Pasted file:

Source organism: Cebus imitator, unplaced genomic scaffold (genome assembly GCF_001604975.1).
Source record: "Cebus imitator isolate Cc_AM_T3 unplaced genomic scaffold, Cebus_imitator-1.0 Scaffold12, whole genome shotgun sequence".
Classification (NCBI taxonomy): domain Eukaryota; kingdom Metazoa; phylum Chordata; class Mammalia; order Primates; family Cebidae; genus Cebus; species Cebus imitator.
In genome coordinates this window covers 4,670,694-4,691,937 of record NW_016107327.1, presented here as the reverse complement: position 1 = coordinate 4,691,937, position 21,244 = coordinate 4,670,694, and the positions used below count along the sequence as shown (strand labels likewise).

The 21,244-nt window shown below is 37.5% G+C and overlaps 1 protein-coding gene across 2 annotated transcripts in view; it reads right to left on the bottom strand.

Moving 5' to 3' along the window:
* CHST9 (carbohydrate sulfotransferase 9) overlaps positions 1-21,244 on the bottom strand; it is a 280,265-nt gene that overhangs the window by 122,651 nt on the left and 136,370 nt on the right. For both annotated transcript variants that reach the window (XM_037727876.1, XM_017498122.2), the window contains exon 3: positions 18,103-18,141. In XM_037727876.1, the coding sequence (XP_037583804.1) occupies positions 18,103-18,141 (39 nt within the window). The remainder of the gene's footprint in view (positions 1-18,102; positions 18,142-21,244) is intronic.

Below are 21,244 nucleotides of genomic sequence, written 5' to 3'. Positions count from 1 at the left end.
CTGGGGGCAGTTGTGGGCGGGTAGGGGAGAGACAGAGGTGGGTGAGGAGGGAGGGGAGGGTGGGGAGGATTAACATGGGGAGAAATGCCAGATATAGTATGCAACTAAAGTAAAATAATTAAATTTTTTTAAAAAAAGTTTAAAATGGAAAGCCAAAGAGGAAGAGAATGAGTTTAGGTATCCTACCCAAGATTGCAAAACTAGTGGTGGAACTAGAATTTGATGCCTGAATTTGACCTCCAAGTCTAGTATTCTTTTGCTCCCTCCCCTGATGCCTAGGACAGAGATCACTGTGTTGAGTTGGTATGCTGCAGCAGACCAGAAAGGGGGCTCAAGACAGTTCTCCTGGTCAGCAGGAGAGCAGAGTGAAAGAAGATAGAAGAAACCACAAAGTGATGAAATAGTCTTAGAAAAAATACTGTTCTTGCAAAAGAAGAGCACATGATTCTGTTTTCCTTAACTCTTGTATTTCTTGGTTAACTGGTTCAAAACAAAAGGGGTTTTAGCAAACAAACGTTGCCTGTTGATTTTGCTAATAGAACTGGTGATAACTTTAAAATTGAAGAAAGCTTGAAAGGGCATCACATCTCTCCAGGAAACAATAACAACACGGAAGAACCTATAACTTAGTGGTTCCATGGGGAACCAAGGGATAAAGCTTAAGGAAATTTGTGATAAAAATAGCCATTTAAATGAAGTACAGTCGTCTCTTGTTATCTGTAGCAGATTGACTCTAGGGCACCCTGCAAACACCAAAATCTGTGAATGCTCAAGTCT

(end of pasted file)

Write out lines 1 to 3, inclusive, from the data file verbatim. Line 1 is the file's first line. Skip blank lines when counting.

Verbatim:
Source organism: Cebus imitator, unplaced genomic scaffold (genome assembly GCF_001604975.1).
Source record: "Cebus imitator isolate Cc_AM_T3 unplaced genomic scaffold, Cebus_imitator-1.0 Scaffold12, whole genome shotgun sequence".
Classification (NCBI taxonomy): domain Eukaryota; kingdom Metazoa; phylum Chordata; class Mammalia; order Primates; family Cebidae; genus Cebus; species Cebus imitator.